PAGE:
Serve It Up: Obies Participate in Day of Service
Freshman orientation rode in on a heatwave, a sea of cars and suitcases and boxes swept through campus on Tuesday. A swirl of activities — concerts, panels, lectures, lunches, picnics, adviser meetings, course registration — mixed in with the beautiful weather and the bubbly new students made this whole week a social mecca. When things start to settle down, students begin to fit into the life and groove that is Oberlin.
My absolute favorite activity during orientation week is the Day of Service; The Bonner Center for Service and Learning organizes a campus-wide service day for new students. It's a great opportunity to get off campus and into Lorain County, spend a good few hours working hard and making a difference, and meeting other students committing their morning to the good of the community.
Day of Service 2006, during my freshman orientation, started bright and early, with a boisterous group of freshies and an excited site leader or two. The details are a bit hazy, but I do know my site leaders and a group of us boarded a bus to Harrison Cultural Community Center in Lorain, where it promptly started raining and we spent most of the day inside learning about HCCC. In the 45 minutes of sunshine, we speedily painted the window frames on the ground floor of the center a bright magenta. It started to drizzle again, so we concluded our daily activities indoors, reflecting our on location and the service we'd done. As we boarded the bus to head back to Oberlin, the clouds opened up and we saw all the paint streaming off the building into the parking lot.
Even after that first experience, where I felt that we made more work than we managed to do, I was still sold on participating in Day of Service, so every orientation I've been on campus, I've been involved. As an Academic Ambassador the past two years, I've headed out on a bike to photograph various service sites. People have smiled at me wryly at the early morning photoshoot, hammed it up for the camera, and forgotten that I was around while being completely absorbed in weeding, painting, and mulching with new friends.
This year, recent-alum-but-still-in-love-with-the-Bonner-Center me didn't want to leave the Day of Service in the dust, even if I'm no longer a student. It's a defining moment of orientation; after the hustle and bustle of trying to meet everyone from Facebook and sitting outside in the late summer weather till all hours in between all the required events, students have the opportunity to spend time together on a collaborative activity in the Oberlin community. It's early morning, on a weekend, during one of the most exhilarating weeks of the young adult life. If you can wake up and do Day of Service, you can do anything at Oberlin.
Day of Service 2010 started with a few blasts from the past: sunshine on one side of Tappan Square, storm clouds billowing on the other side, with a bit of fall chill in the air. Students were registering at tables lining the sidewalks in front of Finney Chapel, then picking up a box lunch and then joining their fellow servers and their site leaders for warmup games. Right in the midst of hundreds of kids signing releases and running around doing ice-breakers, it began to mist, then drizzle, then pour all over the heads of the excited volunteers. Most groups departed Tappan on foot in the rain, and luckily, upon reaching even the farthest on-foot sites, the rain stopped. This didn't dampen the spirits of most of the volunteers, though, and the rain managed to loosen the weeds and kept the working environment cool throughout the day.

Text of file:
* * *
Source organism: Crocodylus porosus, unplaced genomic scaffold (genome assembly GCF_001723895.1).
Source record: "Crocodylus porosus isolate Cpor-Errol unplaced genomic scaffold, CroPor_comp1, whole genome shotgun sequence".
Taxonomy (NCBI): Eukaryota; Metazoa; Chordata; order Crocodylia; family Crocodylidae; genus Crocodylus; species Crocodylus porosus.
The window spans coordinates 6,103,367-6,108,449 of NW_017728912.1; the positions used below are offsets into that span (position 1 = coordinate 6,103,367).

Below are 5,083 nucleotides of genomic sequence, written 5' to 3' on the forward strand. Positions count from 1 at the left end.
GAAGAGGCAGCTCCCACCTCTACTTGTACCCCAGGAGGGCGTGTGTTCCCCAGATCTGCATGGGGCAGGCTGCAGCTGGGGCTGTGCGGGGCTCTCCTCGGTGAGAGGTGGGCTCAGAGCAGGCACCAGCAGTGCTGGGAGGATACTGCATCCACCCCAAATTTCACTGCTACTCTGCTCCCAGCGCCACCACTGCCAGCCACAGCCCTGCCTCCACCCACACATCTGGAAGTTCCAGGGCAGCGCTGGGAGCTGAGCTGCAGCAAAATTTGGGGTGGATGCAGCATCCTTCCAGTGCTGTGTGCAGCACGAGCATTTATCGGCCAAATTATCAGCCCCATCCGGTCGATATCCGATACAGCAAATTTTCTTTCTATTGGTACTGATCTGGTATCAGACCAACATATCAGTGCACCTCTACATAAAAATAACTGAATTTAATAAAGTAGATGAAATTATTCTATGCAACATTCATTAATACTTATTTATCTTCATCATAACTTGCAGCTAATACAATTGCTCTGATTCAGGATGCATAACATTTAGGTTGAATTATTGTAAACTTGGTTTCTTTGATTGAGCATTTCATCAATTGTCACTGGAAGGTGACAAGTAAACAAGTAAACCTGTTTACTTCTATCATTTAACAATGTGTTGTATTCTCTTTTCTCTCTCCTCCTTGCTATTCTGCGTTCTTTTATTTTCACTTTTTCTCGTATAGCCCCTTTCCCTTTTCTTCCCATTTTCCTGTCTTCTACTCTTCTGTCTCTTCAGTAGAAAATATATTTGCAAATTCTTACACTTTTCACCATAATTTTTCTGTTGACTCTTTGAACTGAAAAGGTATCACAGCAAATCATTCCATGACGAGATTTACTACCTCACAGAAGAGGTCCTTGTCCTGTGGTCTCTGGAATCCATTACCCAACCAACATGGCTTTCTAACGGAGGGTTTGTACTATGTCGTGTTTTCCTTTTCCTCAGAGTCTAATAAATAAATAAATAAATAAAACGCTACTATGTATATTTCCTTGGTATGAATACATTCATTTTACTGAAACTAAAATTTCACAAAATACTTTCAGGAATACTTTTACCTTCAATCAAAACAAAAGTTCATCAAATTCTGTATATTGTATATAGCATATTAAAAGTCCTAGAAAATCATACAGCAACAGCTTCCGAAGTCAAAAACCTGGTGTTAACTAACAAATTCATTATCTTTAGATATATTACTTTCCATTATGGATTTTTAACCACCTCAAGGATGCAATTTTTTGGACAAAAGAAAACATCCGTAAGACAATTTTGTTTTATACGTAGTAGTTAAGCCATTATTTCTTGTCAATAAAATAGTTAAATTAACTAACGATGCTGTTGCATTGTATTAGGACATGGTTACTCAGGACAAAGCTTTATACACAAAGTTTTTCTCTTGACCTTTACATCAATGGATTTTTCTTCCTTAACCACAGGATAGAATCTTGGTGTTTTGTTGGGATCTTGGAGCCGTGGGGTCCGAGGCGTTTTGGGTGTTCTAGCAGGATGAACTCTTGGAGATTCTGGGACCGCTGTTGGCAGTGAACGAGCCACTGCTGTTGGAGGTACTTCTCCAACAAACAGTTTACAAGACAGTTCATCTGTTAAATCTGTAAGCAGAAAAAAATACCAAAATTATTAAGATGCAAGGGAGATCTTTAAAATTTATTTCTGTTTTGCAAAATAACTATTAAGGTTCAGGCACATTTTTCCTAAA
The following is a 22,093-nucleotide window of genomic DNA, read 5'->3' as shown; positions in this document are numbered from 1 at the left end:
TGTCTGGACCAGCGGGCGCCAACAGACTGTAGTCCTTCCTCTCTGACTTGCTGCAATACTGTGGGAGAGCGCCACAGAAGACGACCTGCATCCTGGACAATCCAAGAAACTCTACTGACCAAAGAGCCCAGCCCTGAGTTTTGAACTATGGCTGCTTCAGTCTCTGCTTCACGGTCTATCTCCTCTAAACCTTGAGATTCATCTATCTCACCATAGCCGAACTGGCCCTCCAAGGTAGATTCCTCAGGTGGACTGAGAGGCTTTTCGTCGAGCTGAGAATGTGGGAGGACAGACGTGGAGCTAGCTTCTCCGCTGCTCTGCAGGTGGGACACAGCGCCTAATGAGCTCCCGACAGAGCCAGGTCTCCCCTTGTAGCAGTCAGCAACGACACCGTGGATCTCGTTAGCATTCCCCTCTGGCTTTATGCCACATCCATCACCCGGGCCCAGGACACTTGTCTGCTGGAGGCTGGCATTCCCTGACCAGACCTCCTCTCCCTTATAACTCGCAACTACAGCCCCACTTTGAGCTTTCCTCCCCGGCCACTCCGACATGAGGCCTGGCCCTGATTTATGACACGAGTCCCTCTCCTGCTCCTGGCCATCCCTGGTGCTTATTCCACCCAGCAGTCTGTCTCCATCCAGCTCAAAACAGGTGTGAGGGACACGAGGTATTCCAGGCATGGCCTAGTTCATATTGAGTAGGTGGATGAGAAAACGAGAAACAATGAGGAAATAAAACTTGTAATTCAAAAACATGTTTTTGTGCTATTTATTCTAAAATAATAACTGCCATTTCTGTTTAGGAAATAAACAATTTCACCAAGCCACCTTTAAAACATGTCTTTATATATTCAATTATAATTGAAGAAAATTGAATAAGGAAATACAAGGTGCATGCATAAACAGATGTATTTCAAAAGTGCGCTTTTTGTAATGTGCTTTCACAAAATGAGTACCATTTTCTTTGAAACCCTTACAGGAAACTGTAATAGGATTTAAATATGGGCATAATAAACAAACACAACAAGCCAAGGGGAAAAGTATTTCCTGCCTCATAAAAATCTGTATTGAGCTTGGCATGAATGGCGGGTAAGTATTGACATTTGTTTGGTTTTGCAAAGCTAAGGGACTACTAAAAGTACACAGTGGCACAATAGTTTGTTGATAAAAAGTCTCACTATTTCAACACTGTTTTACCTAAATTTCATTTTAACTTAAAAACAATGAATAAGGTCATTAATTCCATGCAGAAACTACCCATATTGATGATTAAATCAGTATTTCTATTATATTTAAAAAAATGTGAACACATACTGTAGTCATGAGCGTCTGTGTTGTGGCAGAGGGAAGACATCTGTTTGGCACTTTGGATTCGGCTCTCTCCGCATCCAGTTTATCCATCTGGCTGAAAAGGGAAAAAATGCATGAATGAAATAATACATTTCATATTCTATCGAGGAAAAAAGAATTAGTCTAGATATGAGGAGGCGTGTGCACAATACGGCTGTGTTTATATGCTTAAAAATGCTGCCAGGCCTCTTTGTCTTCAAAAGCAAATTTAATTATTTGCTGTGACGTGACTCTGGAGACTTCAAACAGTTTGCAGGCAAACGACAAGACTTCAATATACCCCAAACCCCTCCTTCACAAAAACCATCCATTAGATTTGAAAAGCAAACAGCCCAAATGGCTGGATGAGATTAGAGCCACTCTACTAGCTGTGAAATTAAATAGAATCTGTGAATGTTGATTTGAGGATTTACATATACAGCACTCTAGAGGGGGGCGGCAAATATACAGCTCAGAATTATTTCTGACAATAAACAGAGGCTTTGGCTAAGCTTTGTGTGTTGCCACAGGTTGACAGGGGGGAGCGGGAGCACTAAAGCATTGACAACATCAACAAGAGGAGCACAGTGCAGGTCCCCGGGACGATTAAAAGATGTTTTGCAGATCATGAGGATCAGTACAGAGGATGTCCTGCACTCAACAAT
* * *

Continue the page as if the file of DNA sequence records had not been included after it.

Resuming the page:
As soon as the groups started departing, I biked home and got a raincoat, put on boots, and put my camera equipment into a smaller waterproof bag and then met up in with the first group at Oberlin High School, where students were weeding and sprucing up the courtyard garden.
I then biked to Kendal at Oberlin, a fabulous retirement community that I want to live in one day when I'm old and want to be around this town in the future. The groups there were cleaning patio furniture and play items at the daycare center.
After that, I biked down to a few houses past mine, where I learned that there was a group of students cleaning up the second-most invasive species in Ohio, glossy buckthorn, from a spot right behind the new sustainable dorm, Robert L. Kahn Hall.
I popped by Langston Middle School, where kids were cleaning up the campus and mulching outdoor beds. I stayed to lunch with the group, and the district superintendent dropped by to thank us for our hard work.
After lunch, I visited Eastwood Elementary, where students were cleaning up the grounds and mulching the playground. I had the strangest experience there, though, as I could see in my mind's eye the past three years of service work as I walked through the playground. Three years ago, the students were painting the swing sets, last year the students added safety preventatives to the playground equipment, and this year students were mulching and weeding the playground and the new outdoor classroom. It was wonderful to see the progress over the years.
After Eastwood, I biked to the Oberlin Early Childhood Center, which I have tried to photograph at every year, but I've never been able to find anyone to let me into the building. Oh well. I had a similar experience at Peters Hall, where the Ninde Scholars were working, but again, the building was locked. Instead, I headed to the final stages of work at the Big Parade storage facility. There were saws!